I would crush the light in my heart, throw it onto the street, hope for a few sparks in the skids to light your way. Isn't that what friends are for?
There is no answer, save what’s caught up in your mind. Your beautiful, unreachable mind.
Not what you do with children, or unwanted bits of paper (or, two easy steps to ruining the morning)
When the light turned green, I yelled, Way to raise your children, nice guy, and moved forward slowly. He knew the words were for him, turned around in huh, what? recognition, but I was already past him by then. And flipping him off wouldn't have made a difference in the end.
In line at Starbucks, the woman in front of me rolled down her window and tossed out an empty packet of cigarettes. My window was down, the radio off, I heard it hit the dirt in the landscaping. Right there. WTF? I had a small meltdown in my car.
I don't put that man and that woman in the same category, I don't, but because of their behavior, after only being awake for about fifteen minutes this morning, I not only had tears in my eyes, but I was sick to my stomach. Six hours later, I'm still shaking my head.
Sunday, November 12, 2006
Tuesday, November 07, 2006
I did not.
I did NOT vote.
I know, I KNOW.
I went there. Well, I went within a mile. I intended to exercise my voice, speak my freedom, my belief of, well, my beliefs. But when I took a right on the street that leads to the school, I realized how much my single vote had to do with my heart and how much the big bad world.
On scale of said world, not much.
My teeny-tiny life is not city-wide, state-wide or even country-wide. Forget the worldwide repercussions of that. To me, it's much larger than the enormity of now, the expanse of borders. It's about my broken heart. It's realizing that one single line could turn me upside down. One single line in a sign-in sheet in a single school cafeteria in a single voting district. One.
I couldn't do it. I could not face his name present, or his name absent. My father, understand, is not here. I did not, I do not, want to see his name and have the voter registered reminder that he's not here. I already know. And I did not want to experience the absence of his name and be reminded in a way that would scream to me that his death has reached the details. His name, present or absent, is still ever-present to me. If you think that's circular, then you are here-and-now blessed with the in-the-flesh presence of someone you love.
Later in the day when I could still vote but knew there was no way I was going to face that particular monster, when I knew I should but didn't feel bad and therefore was wondering what was wrong with me because surely anyone who is breathing and has at least a single opinion floating across their brain would go out and vote, and if they didn't should at least be made to make amends by being forced to listening to the Paris Hilton's CD while picking up discarded political signs throughout my neighborhood, well, after a sentence like that, I have to breathe. Pause. But my point is that later in my day, I heard some supporting words. Granted, I pay him to support me, but it's deeply validating to hear that when you've been doing well, feeling strong, regaining your personal power, that it's best that you preserve that and not provoke situations, that it's best that the decisions you make are in your best interest.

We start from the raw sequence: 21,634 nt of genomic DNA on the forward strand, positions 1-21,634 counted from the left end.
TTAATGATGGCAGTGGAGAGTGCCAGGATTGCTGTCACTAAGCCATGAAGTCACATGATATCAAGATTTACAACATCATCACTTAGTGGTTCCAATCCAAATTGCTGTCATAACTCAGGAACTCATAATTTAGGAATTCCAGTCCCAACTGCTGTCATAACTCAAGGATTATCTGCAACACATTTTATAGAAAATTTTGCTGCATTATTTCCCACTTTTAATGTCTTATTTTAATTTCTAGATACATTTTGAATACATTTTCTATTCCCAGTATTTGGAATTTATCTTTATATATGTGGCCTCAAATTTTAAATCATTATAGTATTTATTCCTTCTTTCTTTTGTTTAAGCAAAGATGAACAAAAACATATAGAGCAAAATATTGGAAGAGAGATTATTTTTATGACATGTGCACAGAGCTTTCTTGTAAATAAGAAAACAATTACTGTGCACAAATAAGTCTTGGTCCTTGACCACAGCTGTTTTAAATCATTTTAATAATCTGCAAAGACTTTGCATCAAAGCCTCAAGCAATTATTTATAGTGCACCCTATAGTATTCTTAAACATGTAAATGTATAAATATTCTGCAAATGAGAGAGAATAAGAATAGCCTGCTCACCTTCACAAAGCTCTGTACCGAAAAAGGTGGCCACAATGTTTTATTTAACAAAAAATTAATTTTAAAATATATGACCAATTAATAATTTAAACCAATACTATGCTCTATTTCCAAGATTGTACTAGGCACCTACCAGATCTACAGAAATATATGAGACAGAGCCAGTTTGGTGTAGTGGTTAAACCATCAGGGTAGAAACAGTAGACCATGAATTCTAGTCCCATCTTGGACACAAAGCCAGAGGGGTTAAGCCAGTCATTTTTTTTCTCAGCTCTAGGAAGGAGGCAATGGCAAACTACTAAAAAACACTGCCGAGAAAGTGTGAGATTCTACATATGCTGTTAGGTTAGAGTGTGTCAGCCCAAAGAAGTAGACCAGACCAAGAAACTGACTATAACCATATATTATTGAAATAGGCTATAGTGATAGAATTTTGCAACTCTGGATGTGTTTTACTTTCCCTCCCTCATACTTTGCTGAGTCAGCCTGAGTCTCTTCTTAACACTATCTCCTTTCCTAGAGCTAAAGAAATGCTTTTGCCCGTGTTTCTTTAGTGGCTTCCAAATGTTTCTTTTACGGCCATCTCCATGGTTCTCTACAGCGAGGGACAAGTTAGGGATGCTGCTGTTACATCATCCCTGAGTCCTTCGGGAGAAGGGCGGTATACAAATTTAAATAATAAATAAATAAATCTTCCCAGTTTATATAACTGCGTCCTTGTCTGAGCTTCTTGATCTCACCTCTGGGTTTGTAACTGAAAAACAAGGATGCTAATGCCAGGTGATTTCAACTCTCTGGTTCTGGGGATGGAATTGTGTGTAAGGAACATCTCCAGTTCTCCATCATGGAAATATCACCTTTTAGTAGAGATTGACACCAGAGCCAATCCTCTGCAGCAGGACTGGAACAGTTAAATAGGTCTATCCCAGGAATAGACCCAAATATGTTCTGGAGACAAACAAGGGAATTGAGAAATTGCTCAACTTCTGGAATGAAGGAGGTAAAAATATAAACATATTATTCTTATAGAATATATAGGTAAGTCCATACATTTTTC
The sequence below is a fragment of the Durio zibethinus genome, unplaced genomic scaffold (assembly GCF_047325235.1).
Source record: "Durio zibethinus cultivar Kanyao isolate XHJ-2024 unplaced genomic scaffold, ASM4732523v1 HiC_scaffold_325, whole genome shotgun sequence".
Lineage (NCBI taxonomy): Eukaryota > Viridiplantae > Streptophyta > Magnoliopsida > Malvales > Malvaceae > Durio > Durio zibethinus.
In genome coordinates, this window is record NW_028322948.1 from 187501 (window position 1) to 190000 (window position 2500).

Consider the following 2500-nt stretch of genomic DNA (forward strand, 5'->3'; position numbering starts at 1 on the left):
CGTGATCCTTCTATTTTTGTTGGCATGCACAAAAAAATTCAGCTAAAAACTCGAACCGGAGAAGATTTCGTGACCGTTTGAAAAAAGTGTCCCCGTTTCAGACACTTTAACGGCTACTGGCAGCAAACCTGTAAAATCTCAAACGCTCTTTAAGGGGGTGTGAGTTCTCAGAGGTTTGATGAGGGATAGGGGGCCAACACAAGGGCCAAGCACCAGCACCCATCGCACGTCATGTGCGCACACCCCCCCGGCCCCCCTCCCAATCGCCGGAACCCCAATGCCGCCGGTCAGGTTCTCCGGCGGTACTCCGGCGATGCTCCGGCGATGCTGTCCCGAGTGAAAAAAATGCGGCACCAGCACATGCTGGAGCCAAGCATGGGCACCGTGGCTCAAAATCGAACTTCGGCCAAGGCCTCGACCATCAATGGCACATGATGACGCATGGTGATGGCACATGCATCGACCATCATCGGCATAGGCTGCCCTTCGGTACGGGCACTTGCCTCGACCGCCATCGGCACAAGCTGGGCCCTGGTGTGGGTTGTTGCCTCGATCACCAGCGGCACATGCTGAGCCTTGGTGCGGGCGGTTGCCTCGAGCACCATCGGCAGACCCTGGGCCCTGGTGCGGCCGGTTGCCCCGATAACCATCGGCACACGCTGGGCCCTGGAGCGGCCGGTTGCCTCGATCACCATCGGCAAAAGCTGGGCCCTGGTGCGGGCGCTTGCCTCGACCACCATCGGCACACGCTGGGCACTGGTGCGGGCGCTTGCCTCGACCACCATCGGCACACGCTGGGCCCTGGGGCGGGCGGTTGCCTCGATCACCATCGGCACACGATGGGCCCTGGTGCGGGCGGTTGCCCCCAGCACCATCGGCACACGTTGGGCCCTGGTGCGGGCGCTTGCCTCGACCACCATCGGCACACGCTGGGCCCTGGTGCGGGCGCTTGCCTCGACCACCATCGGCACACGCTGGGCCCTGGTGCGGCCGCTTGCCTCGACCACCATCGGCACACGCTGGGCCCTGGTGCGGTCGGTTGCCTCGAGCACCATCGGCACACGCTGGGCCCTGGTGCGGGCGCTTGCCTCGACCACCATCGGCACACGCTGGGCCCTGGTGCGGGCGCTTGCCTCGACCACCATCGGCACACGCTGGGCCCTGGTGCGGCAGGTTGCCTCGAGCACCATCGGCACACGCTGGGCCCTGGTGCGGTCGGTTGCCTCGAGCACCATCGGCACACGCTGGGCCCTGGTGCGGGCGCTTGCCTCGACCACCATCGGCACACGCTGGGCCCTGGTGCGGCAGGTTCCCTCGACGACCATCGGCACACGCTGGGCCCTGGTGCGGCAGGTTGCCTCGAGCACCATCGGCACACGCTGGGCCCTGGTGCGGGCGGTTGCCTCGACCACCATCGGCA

I scribbled his words in my notebook. To me, it was a permission slip I've worked long and hard to earn. Still, from the time I've first been permitted to vote, I've done so. My father today would be disappointed in my choice. I'm wrestling that within, this emotional and passive response I've coughed up today.
I believe that whatever I do is based on the lessons he taught, even those he would not have supported.
And so it is.
Let's go back to the cafeteria. Did I mention in my previous post that after lunch we were given 15 minutes to rest our weary little heads before returning to our lessons?
Right now, I would like a carpet square to sleep upon and awake later in the day to see what other people have decided for me.
Some of you, a few of you, I'm sure you understand. The few who do not? With all my heart I say to you that I'm so sorry that one day you will.
We ate lunch by our grade. Our plastic lunch trays were sectioned and pink. We were offered milk or juice. Sitting on the bench of the lunch tables, we were too young for our feet to rest on the ground. I remember swinging my legs back and forth while I ate, my first memory of a lifetime being for the most part unable to sit still.
Through reasons that are more about staying connected to the neighborhood in which I was raised, and less about procrastination, it's to that same school cafeteria that I go to vote. It never escapes me that I go to a room from the past to cast my two cents for the future.